Smart, Creative Ideas part of WFP DNA — Cindy McCain
Innovation is vital in finding creative solutions to feed more people with less.
By Paul Ngosa Mboshya and Zoe Harman Conlon
Innovation to help solve global challenges
WFP Executive Director Cindy McCain says as the world faces a severe global crisis that will potentially see millions of people losing vital food rations, innovation is needed to find creative solutions to feed more people with less.
In a hybrid event held at the WFP Headquarters in Rome to commemorate WFP World Innovation Day on 27 April 2023, ED McCain said: “Resources are running low, and millions will lose vital food rations if we don’t have the money to feed those in greatest need. We cannot overcome these challenges without innovation.”
Innovation — Part of WFP DNA
During the commemorations, ED McCain said Smart ideas and creative thinking are part of WFP’s DNA: “In recent years, we have led the humanitarian sector in adopting new technologies, everything from blockchain to robotics to help reduce global hunger”
WFP Innovation Day 2023 hybrid event
The United Nations commemorates its World Creativity and Innovations Day annually on 21 April to raise awareness of the role of creativity and innovation in all aspects of human development and to provide momentum towards achieving the Sustainable Development Goals (SDGs). WFP has been the United Nation’s largest and longest-standing innovation platform since initiating humanitarian airlifts 60 years ago. The WFP Innovation Accelerator is one of the UN’s pioneering innovation structures and taps into unprecedented advances in innovation such as amphibious vehicles and drones, artificial intelligence, cash-based transfers, climate and agricultural technology, food fortification, hydroponics, and innovative financing
Before the WFP Innovation Day 2023 hybrid event went into full swing, a moment of silence was observed for the three WFP staff members who were fatally wounded during the conflict in Kabkabiya in North Darfur, Sudan.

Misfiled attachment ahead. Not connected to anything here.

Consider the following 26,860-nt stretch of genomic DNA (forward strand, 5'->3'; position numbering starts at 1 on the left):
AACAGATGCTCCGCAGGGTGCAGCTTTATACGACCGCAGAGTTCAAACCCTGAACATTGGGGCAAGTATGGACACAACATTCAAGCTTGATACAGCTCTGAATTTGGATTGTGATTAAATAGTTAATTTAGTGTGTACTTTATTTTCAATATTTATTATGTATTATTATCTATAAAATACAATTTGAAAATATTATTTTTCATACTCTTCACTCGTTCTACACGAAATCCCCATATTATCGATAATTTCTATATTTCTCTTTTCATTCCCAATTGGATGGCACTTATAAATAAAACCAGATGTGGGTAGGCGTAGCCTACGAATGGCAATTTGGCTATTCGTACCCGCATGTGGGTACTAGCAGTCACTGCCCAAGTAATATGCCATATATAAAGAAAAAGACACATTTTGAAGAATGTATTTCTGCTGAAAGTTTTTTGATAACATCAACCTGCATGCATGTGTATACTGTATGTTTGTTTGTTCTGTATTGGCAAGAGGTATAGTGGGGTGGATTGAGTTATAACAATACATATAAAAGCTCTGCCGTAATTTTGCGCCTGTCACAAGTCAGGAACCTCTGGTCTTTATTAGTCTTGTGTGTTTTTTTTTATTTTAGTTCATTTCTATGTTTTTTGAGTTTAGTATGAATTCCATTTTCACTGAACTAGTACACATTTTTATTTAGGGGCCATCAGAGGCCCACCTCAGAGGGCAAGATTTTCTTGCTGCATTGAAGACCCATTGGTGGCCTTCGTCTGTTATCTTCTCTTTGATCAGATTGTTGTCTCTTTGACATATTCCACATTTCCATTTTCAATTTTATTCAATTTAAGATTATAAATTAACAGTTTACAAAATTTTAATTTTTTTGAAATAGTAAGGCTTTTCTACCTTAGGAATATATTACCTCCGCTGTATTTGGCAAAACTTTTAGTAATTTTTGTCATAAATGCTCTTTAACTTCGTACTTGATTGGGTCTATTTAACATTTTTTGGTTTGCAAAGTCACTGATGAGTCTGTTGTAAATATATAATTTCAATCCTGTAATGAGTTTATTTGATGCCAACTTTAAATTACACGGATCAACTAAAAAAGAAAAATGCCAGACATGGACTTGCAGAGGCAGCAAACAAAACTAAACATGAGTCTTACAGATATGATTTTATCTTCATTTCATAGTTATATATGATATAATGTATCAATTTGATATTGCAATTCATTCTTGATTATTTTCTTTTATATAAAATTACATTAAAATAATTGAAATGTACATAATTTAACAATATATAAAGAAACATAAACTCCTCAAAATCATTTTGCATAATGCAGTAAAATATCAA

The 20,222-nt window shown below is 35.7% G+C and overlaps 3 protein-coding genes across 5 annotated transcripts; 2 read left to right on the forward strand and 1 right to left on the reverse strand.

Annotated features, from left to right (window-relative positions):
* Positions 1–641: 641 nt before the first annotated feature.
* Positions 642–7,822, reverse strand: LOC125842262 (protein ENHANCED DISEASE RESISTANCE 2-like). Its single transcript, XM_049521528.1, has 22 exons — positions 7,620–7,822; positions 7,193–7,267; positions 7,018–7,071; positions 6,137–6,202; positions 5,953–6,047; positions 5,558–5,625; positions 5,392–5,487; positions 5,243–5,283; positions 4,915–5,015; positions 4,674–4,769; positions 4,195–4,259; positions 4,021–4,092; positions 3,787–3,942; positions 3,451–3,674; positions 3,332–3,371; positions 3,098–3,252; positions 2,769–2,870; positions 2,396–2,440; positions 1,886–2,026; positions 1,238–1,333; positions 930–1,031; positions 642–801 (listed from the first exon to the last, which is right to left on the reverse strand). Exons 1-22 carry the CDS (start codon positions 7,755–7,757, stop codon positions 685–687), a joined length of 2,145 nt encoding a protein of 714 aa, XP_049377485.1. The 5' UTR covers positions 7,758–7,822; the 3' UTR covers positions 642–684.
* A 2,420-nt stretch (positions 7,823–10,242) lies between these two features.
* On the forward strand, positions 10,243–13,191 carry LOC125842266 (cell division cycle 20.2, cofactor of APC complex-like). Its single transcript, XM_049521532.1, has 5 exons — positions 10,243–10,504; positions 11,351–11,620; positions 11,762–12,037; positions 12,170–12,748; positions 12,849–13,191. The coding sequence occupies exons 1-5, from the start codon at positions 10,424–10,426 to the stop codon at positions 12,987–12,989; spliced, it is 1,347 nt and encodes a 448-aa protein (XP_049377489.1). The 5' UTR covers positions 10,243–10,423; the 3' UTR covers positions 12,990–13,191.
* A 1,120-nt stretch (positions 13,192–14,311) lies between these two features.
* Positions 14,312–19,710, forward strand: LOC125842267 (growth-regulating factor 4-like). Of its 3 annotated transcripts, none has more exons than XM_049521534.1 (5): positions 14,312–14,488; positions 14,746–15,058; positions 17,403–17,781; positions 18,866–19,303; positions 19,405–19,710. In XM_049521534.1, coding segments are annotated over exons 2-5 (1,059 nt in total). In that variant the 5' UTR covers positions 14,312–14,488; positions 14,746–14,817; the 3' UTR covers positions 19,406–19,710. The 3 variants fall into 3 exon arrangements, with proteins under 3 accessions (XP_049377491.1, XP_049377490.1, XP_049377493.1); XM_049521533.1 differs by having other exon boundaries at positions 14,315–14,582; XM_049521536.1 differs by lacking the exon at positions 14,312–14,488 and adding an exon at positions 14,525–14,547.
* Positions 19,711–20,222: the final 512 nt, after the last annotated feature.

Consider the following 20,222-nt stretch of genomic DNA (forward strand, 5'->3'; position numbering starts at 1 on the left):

The hybrid event organized by the WFP Innovation Accelerator, was attended by 1215 online participants and hosted by Sandra Raad, Head of the Innovation Network. An all-female panel of WFP leaders was moderated by Caroline Legros, Deputy Director of the Innovation and Knowledge Management Division. The panellists, Edith Heines, Director of Cash Based Transfer, Maria Jose Roja, Deputy Director of School Based Programmes and Alexandra Lajeunesse-Page, Business Transformation Chief drove an animated discussion on how WFP can use innovation to meet its 2030 agenda.
WFP voices from around the world
The event gave a moment to reflect on what WFP staff members globally think about innovation.
WFP Representative and Kenya Country Director Lauren Landis said: “We do not need innovations that just affect a small population, but we need innovations that we can take to scale. In Kenya, we have observed that working with the Government, private sector and taking innovation to the most remote communities can nudge development of home grown innovative solutions that will build resilience and offer diversified livelihood opportunities.”
WFP Representative and Colombia Country Director Carlo Scaramella mentioned that “For us innovation means empowering individuals and communities and engaging new social actors in the support and development of solutions that are relevant, context specific, sustainable and ultimately effective in improving the lives of vulnerable populations.”
Emmalee Knape, Head of Innovation at the WFP Regional Innovation Hub for Eastern Africa said: “Innovation to us is enabling locally led problem solving by our WFP teams with and for the communities we serve.”
Other innovators from the field that dialled in as speakers during the event are:
- Pradnya Paithankar, Head of Programme Operations, New Delhi, India,
- Nidhi Pant Co-Founder of Science For Society — S4S Technologies — Solar 4 Resilience
- Ammar Kawash, Head Smallholder Agricultural Market Support (SAMS) Unit, Rwanda Country Office
Some of the highlighted innovations during the event:
WFP staff members reflected and appreciated some of the innovations that are helping to solve the world’s most pressing challenges.
Shecan is a blended finance initiative that brings together donors, philanthropists, private lenders, and impact investors with the idea of driving inclusive economic opportunities for smallholder farmers and micro entrepreneurs.
S4S is a social enterprise that enables female smallholder farmers to become micro — entrepreneurs, producing food ingredients through solar-conductor-drying technology.
The Rapid Response Connectivity Carrier (R2C2) is a 90 metre communications tower packed into two suitcases that enables communications in emergency response.
In closing the event, WFP’s Deputy Executive Director for Programme and Policy Development Valerie Guarineri noted that the WFP Innovation Day had connected staff together in a shared agenda. “Today’s event connects all of us together in our shared mission to end hunger as sustainably and efficiently as possible. We need more innovation days to share all innovations in WFP. Thanks to the organizers of the webinar and all for this truly inspirational session as we gather innovative ideas,” she said.
The WFP Innovation Accelerator sources, supports and scales high-potential solutions to end hunger worldwide. We provide WFP staff, entrepreneurs, start-ups, companies and non-governmental organizations with access to funding, mentorship, hands-on support and WFP operations.